• Joan Brown (1938-1990)
    • Henrietta Berk (1919-1990)
    • Adelie Landis Bischoff (1926-2019)

    Joan Brown

    Joan Brown (1938-1990) was born in San Francisco into a family with an alcoholic father and an unhappy mother. Her early education was through Catholic schools in the city. When she found an ad for the California School of Fine Arts, she applied to avoid attending the religious school her parents preferred. She received a bachelor's and master's degree in art, meeting Elmer Bischoff, who became her inspirational instructor and mentor. She married a fellow student, Bill Brown, in 1956, a marriage which was annulled in 1962. She subsequently married Manuel Neri, with whom she had a long-term artistic collaboration, from 1962 to 1966. Bischoff taught her to believe in her feelings and inspiration, not worry about academic rules, and explore and believe in her abilities. Brown's early works focused on Abstract Expressionism, and her first show in New York brought her immediate attention. The style did not fit her artistic visions. Brown started to focus on more representational images based on her lifelong passions and interests; her family, pets, swimming, dancing; and later in life, she developed spirituality and interest in ancient cultures.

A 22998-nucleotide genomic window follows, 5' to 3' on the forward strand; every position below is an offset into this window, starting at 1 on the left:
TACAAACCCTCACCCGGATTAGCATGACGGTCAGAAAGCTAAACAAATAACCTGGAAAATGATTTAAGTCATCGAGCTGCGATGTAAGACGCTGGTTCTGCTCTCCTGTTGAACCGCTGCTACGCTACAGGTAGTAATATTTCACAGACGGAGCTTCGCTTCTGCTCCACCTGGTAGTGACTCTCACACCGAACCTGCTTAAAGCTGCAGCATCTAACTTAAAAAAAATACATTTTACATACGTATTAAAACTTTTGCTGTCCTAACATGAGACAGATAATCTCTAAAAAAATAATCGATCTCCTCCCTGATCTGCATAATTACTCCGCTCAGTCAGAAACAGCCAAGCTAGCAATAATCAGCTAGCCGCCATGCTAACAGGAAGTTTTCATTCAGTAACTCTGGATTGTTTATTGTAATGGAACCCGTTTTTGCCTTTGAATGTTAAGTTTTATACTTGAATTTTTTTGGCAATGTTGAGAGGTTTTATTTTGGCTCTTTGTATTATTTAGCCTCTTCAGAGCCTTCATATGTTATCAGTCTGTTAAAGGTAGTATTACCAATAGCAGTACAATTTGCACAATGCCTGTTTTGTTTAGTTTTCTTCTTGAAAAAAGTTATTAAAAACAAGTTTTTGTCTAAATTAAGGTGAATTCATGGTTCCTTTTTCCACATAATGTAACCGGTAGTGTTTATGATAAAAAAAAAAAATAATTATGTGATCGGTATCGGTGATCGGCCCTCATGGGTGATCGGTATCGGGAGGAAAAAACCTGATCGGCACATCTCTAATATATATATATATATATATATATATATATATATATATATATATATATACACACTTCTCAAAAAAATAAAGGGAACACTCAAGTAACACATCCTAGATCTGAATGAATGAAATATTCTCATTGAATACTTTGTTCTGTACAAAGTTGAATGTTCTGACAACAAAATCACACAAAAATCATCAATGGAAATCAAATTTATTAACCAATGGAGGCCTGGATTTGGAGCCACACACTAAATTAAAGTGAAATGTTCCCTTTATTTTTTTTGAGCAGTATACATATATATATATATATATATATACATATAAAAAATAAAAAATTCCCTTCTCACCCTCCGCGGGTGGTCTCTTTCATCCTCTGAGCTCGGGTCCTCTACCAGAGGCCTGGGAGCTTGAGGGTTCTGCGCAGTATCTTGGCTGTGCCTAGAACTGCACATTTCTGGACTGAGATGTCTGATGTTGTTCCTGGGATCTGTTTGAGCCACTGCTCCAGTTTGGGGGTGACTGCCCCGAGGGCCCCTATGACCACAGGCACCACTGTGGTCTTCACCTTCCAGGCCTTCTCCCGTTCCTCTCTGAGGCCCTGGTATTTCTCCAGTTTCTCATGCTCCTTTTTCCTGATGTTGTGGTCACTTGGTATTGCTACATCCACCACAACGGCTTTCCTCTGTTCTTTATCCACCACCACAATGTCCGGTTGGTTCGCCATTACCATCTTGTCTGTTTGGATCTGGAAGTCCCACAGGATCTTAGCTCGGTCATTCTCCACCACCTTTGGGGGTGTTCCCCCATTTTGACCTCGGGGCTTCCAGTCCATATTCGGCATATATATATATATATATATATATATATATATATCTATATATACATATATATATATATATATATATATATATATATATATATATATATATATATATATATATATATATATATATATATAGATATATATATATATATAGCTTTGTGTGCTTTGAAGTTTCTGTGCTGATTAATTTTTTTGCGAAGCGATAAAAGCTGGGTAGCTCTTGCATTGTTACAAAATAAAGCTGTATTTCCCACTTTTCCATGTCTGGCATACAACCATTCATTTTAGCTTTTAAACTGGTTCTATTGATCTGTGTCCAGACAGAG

Brown focused on the expression of the body and how it moves, placing the figure in an exciting setting. Simultaneously, she developed a bright, intense color palette applied with palette knives or large brushstrokes. Although she was associated with the Bay Area Figurative movement, "Brown herself was never concerned with such discussions and issues for, ultimately, the painting was a very private undertaking for the artist and ultimate devotional act in which she reflected upon her relationship to the world-at-large and the spirit within her."[5] Brown taught at several universities and colleges in the bay area, including the University of California, Berkeley. She inspired her students to believe in their artistic instincts, not the commercial world or different movements and defined styles. Brown was not interested in, or part of, the women's movement or any feminist agenda; Brown thought participating in any campaign might trivialize her views of art and personal expression. As she grew older, Brown studied spiritual ideals and traveled multiple times to India, creating sculptures reflecting icons of ancient cultures. In 1990, she was overseeing the installation of her obelisk in India when the concrete tower collapsed, killing her and two others.